Identifying Ancient Egyptian Animals through 3D Laser Scanning

Piecing together history using modern technology

For many of us, ancient Egypt has been a mystery, and we continuously look back at the rich history. Some of us have made it our lives work to understand how they used to live. We research the historical artifacts, dig up bones, and replicate them to understand how they were once pieced together. More than ever, it has become easier to study these artifacts and understand how something was done or lived through 3D laser scanning.

This technological tool has proved beyond useful in many fields but especially for museums and researchers studying artifacts and bones. It provides many unbeatable benefits. Researchers from Swansea University have adopted 3D laser scanning equipment to research three animals from more than 2,000 years after they died.

By studying these bones, they can understand how animals were kept, mummified, and what they may have meant to someone. Right now, more research is being done. They have identified them to be a cat, a bird, and a snake. Other than that, they are not sure what was inside of each during the mummification process. Hopefully, with the help of 3D laser scanning, they will be able to understand more.

What details can 3D laser scanning identify

The best thing about using a 3D laser scanning device for research is that it can pick up intricate details that may be overlooked or missed altogether. In this case, researchers were able to pick up every single section of bones, all the way down to very tiny sharp teeth. With this equipment, you can see every ridge, gap, hole, and texture there is to see. This can help identify how something may have died even 2,000 years after death.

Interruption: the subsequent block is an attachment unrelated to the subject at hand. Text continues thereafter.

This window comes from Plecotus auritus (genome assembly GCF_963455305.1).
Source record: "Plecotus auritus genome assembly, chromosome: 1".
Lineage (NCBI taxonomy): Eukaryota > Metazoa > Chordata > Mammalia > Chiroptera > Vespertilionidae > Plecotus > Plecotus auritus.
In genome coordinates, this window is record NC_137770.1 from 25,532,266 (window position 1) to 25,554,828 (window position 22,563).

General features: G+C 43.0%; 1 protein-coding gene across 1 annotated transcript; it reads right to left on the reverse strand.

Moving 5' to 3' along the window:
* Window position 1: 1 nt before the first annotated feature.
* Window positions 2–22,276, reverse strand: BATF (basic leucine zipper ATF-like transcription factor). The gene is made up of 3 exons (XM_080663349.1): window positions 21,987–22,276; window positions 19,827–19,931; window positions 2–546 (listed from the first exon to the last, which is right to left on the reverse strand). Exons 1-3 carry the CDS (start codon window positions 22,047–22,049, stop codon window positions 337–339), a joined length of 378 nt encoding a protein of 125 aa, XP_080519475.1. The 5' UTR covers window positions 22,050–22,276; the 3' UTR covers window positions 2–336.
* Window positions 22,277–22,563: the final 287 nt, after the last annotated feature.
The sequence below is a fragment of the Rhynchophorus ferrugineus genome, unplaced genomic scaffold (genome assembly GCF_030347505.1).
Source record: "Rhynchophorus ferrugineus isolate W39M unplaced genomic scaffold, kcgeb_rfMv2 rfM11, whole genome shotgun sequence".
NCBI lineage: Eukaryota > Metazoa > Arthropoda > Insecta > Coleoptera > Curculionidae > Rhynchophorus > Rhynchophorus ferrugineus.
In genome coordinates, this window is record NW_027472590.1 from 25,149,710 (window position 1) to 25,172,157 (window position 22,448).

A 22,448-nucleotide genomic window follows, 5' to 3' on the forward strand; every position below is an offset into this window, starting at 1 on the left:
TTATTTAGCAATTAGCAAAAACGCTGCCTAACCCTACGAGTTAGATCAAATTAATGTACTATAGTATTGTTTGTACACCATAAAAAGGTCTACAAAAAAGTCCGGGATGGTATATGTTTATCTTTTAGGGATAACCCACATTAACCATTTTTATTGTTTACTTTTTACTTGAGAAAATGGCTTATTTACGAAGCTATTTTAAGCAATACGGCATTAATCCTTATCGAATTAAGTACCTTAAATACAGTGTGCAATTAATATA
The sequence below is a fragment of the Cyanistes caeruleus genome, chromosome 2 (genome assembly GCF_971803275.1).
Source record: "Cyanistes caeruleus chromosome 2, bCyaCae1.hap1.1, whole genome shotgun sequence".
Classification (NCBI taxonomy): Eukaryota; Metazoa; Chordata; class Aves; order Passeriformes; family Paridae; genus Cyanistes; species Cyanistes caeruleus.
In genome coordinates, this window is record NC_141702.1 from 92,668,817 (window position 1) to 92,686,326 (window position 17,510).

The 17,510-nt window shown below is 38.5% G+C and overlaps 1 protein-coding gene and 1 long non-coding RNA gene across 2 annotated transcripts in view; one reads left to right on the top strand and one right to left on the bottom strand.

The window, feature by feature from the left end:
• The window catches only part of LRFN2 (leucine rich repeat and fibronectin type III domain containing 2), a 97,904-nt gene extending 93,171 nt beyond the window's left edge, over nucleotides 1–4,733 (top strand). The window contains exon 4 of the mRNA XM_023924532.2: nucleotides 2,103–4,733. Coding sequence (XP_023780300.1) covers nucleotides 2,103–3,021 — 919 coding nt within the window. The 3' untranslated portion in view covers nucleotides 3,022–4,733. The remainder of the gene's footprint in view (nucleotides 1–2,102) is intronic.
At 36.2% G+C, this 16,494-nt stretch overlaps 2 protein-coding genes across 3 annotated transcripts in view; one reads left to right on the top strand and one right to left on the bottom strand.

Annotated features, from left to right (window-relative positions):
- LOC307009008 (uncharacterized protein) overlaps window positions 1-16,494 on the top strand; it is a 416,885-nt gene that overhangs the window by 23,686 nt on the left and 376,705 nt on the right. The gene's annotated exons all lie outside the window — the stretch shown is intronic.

How this technology works

3D laser scanning is unique because it is entirely noninvasive. Instead of pokes and prods, it uses lasers and photographs to capture detailed 3D images. The laser projects over the object and measures the distance the light travels, meanwhile a camera takes rapid pictures. Both working together helps create a full photo that can be viewed from every angle.

All a researcher has to do is hold the tool in their hand and slowly walk around the object, getting all sides and the top. Once it is done obtaining all the information, it gets sent to a CAD or computer-aided design program, usually paired with the device. From there, it can be edited, turned into virtual reality, sent worldwide as an e-file, or printed into a physical model.

Final thoughts

3D laser scanning is a fantastic tool for museums to use because it helps preserve, protect, and share. It helps them understand artifacts and get a closer look at them without any risk of destroying them, which is incredibly essential. Many people have started using this technology worldwide, and it is another way to send information from museum to museum without needing to ship the original artifacts. This will help preserve our historical artifacts for future generations.

Keep reading: more articles about 3D scanning

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